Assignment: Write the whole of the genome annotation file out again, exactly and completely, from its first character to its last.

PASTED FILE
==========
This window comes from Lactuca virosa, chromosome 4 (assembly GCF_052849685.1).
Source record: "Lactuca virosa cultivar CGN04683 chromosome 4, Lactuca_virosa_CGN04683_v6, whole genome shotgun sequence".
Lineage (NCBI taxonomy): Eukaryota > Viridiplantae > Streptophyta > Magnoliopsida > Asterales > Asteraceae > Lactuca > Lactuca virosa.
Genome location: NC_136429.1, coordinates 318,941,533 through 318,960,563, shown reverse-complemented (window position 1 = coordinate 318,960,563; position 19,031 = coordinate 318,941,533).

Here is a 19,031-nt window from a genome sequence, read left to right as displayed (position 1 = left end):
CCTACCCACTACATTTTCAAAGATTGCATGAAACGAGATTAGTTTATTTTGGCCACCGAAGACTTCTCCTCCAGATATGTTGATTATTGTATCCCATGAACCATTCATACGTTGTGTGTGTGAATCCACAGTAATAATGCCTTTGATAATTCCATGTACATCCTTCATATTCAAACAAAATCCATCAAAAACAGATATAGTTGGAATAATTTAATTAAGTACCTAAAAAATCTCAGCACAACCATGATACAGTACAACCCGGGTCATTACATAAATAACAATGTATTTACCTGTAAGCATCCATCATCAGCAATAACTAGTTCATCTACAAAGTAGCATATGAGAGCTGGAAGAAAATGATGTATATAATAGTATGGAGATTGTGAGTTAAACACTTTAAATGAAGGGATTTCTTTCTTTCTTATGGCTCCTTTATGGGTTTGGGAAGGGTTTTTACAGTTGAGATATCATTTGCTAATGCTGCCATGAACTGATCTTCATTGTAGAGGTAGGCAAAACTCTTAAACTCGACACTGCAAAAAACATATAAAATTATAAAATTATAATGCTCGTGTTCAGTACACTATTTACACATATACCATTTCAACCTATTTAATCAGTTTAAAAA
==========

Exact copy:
This window comes from Lactuca virosa, chromosome 4 (assembly GCF_052849685.1).
Source record: "Lactuca virosa cultivar CGN04683 chromosome 4, Lactuca_virosa_CGN04683_v6, whole genome shotgun sequence".
Lineage (NCBI taxonomy): Eukaryota > Viridiplantae > Streptophyta > Magnoliopsida > Asterales > Asteraceae > Lactuca > Lactuca virosa.
Genome location: NC_136429.1, coordinates 318,941,533 through 318,960,563, shown reverse-complemented (window position 1 = coordinate 318,960,563; position 19,031 = coordinate 318,941,533).

Here is a 19,031-nt window from a genome sequence, read left to right as displayed (position 1 = left end):
CCTACCCACTACATTTTCAAAGATTGCATGAAACGAGATTAGTTTATTTTGGCCACCGAAGACTTCTCCTCCAGATATGTTGATTATTGTATCCCATGAACCATTCATACGTTGTGTGTGTGAATCCACAGTAATAATGCCTTTGATAATTCCATGTACATCCTTCATATTCAAACAAAATCCATCAAAAACAGATATAGTTGGAATAATTTAATTAAGTACCTAAAAAATCTCAGCACAACCATGATACAGTACAACCCGGGTCATTACATAAATAACAATGTATTTACCTGTAAGCATCCATCATCAGCAATAACTAGTTCATCTACAAAGTAGCATATGAGAGCTGGAAGAAAATGATGTATATAATAGTATGGAGATTGTGAGTTAAACACTTTAAATGAAGGGATTTCTTTCTTTCTTATGGCTCCTTTATGGGTTTGGGAAGGGTTTTTACAGTTGAGATATCATTTGCTAATGCTGCCATGAACTGATCTTCATTGTAGAGGTAGGCAAAACTCTTAAACTCGACACTGCAAAAAACATATAAAATTATAAAATTATAATGCTCGTGTTCAGTACACTATTTACACATATACCATTTCAACCTATTTAATCAGTTTAAAAA